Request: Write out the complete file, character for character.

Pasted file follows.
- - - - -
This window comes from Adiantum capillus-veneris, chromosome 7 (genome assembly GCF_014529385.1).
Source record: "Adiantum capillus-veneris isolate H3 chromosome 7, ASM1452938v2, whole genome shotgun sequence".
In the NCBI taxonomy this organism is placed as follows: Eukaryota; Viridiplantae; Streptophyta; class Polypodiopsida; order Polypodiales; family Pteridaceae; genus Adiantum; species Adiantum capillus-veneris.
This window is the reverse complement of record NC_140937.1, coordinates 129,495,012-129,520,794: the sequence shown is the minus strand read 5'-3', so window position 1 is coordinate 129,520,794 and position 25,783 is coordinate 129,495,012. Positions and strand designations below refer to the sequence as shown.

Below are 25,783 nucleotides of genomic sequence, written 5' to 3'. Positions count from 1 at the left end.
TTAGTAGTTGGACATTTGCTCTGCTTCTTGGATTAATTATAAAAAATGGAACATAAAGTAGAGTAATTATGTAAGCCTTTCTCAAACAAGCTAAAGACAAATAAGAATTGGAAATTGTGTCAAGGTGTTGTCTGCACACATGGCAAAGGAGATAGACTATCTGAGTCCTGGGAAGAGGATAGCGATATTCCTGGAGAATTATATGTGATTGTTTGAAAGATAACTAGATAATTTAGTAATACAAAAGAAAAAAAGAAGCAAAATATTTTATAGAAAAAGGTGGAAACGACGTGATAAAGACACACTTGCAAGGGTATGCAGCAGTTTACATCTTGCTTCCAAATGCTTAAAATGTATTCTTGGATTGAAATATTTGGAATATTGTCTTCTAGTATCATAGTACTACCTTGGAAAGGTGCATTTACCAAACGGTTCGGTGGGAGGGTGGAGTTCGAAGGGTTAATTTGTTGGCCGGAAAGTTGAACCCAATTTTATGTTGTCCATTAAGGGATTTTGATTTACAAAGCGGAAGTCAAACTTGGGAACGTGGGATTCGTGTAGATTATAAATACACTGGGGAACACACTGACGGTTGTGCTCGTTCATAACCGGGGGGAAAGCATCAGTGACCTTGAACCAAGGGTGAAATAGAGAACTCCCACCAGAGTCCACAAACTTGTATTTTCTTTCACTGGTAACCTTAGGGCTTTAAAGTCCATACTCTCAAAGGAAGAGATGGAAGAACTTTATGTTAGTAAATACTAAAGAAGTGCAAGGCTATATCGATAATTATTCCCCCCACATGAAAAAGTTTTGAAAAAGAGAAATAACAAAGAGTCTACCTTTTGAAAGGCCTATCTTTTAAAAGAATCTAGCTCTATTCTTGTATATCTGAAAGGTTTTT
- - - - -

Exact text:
This window comes from Adiantum capillus-veneris, chromosome 7 (genome assembly GCF_014529385.1).
Source record: "Adiantum capillus-veneris isolate H3 chromosome 7, ASM1452938v2, whole genome shotgun sequence".
In the NCBI taxonomy this organism is placed as follows: Eukaryota; Viridiplantae; Streptophyta; class Polypodiopsida; order Polypodiales; family Pteridaceae; genus Adiantum; species Adiantum capillus-veneris.
This window is the reverse complement of record NC_140937.1, coordinates 129,495,012-129,520,794: the sequence shown is the minus strand read 5'-3', so window position 1 is coordinate 129,520,794 and position 25,783 is coordinate 129,495,012. Positions and strand designations below refer to the sequence as shown.

Below are 25,783 nucleotides of genomic sequence, written 5' to 3'. Positions count from 1 at the left end.
TTAGTAGTTGGACATTTGCTCTGCTTCTTGGATTAATTATAAAAAATGGAACATAAAGTAGAGTAATTATGTAAGCCTTTCTCAAACAAGCTAAAGACAAATAAGAATTGGAAATTGTGTCAAGGTGTTGTCTGCACACATGGCAAAGGAGATAGACTATCTGAGTCCTGGGAAGAGGATAGCGATATTCCTGGAGAATTATATGTGATTGTTTGAAAGATAACTAGATAATTTAGTAATACAAAAGAAAAAAAGAAGCAAAATATTTTATAGAAAAAGGTGGAAACGACGTGATAAAGACACACTTGCAAGGGTATGCAGCAGTTTACATCTTGCTTCCAAATGCTTAAAATGTATTCTTGGATTGAAATATTTGGAATATTGTCTTCTAGTATCATAGTACTACCTTGGAAAGGTGCATTTACCAAACGGTTCGGTGGGAGGGTGGAGTTCGAAGGGTTAATTTGTTGGCCGGAAAGTTGAACCCAATTTTATGTTGTCCATTAAGGGATTTTGATTTACAAAGCGGAAGTCAAACTTGGGAACGTGGGATTCGTGTAGATTATAAATACACTGGGGAACACACTGACGGTTGTGCTCGTTCATAACCGGGGGGAAAGCATCAGTGACCTTGAACCAAGGGTGAAATAGAGAACTCCCACCAGAGTCCACAAACTTGTATTTTCTTTCACTGGTAACCTTAGGGCTTTAAAGTCCATACTCTCAAAGGAAGAGATGGAAGAACTTTATGTTAGTAAATACTAAAGAAGTGCAAGGCTATATCGATAATTATTCCCCCCACATGAAAAAGTTTTGAAAAAGAGAAATAACAAAGAGTCTACCTTTTGAAAGGCCTATCTTTTAAAAGAATCTAGCTCTATTCTTGTATATCTGAAAGGTTTTT